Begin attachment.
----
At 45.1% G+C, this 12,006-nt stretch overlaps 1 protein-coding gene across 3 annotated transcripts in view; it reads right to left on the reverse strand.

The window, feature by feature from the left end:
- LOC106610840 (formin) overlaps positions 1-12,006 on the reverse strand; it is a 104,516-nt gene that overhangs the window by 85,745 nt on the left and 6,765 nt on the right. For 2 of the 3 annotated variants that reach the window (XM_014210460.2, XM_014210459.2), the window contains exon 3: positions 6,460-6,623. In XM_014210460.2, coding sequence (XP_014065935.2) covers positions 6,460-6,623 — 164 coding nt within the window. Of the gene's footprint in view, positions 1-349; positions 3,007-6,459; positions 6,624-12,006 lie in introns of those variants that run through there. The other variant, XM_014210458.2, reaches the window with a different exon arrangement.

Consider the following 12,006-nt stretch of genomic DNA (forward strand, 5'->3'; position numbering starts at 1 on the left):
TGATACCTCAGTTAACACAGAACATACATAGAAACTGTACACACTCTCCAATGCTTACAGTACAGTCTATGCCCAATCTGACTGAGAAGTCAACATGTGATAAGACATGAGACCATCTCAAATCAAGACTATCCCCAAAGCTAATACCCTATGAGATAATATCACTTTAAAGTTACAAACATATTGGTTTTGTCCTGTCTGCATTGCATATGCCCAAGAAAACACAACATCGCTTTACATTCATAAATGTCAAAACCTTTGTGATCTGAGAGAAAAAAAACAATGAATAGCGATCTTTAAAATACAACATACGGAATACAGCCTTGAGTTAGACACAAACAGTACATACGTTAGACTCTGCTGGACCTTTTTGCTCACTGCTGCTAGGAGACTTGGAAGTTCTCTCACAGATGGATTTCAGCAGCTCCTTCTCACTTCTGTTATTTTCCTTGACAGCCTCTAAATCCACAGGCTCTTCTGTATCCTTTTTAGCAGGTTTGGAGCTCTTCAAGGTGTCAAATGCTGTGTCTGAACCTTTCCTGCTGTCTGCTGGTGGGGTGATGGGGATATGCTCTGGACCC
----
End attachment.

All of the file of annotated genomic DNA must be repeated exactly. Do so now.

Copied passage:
At 45.1% G+C, this 12,006-nt stretch overlaps 1 protein-coding gene across 3 annotated transcripts in view; it reads right to left on the reverse strand.

The window, feature by feature from the left end:
- LOC106610840 (formin) overlaps positions 1-12,006 on the reverse strand; it is a 104,516-nt gene that overhangs the window by 85,745 nt on the left and 6,765 nt on the right. For 2 of the 3 annotated variants that reach the window (XM_014210460.2, XM_014210459.2), the window contains exon 3: positions 6,460-6,623. In XM_014210460.2, coding sequence (XP_014065935.2) covers positions 6,460-6,623 — 164 coding nt within the window. Of the gene's footprint in view, positions 1-349; positions 3,007-6,459; positions 6,624-12,006 lie in introns of those variants that run through there. The other variant, XM_014210458.2, reaches the window with a different exon arrangement.

Consider the following 12,006-nt stretch of genomic DNA (forward strand, 5'->3'; position numbering starts at 1 on the left):
TGATACCTCAGTTAACACAGAACATACATAGAAACTGTACACACTCTCCAATGCTTACAGTACAGTCTATGCCCAATCTGACTGAGAAGTCAACATGTGATAAGACATGAGACCATCTCAAATCAAGACTATCCCCAAAGCTAATACCCTATGAGATAATATCACTTTAAAGTTACAAACATATTGGTTTTGTCCTGTCTGCATTGCATATGCCCAAGAAAACACAACATCGCTTTACATTCATAAATGTCAAAACCTTTGTGATCTGAGAGAAAAAAAACAATGAATAGCGATCTTTAAAATACAACATACGGAATACAGCCTTGAGTTAGACACAAACAGTACATACGTTAGACTCTGCTGGACCTTTTTGCTCACTGCTGCTAGGAGACTTGGAAGTTCTCTCACAGATGGATTTCAGCAGCTCCTTCTCACTTCTGTTATTTTCCTTGACAGCCTCTAAATCCACAGGCTCTTCTGTATCCTTTTTAGCAGGTTTGGAGCTCTTCAAGGTGTCAAATGCTGTGTCTGAACCTTTCCTGCTGTCTGCTGGTGGGGTGATGGGGATATGCTCTGGACCC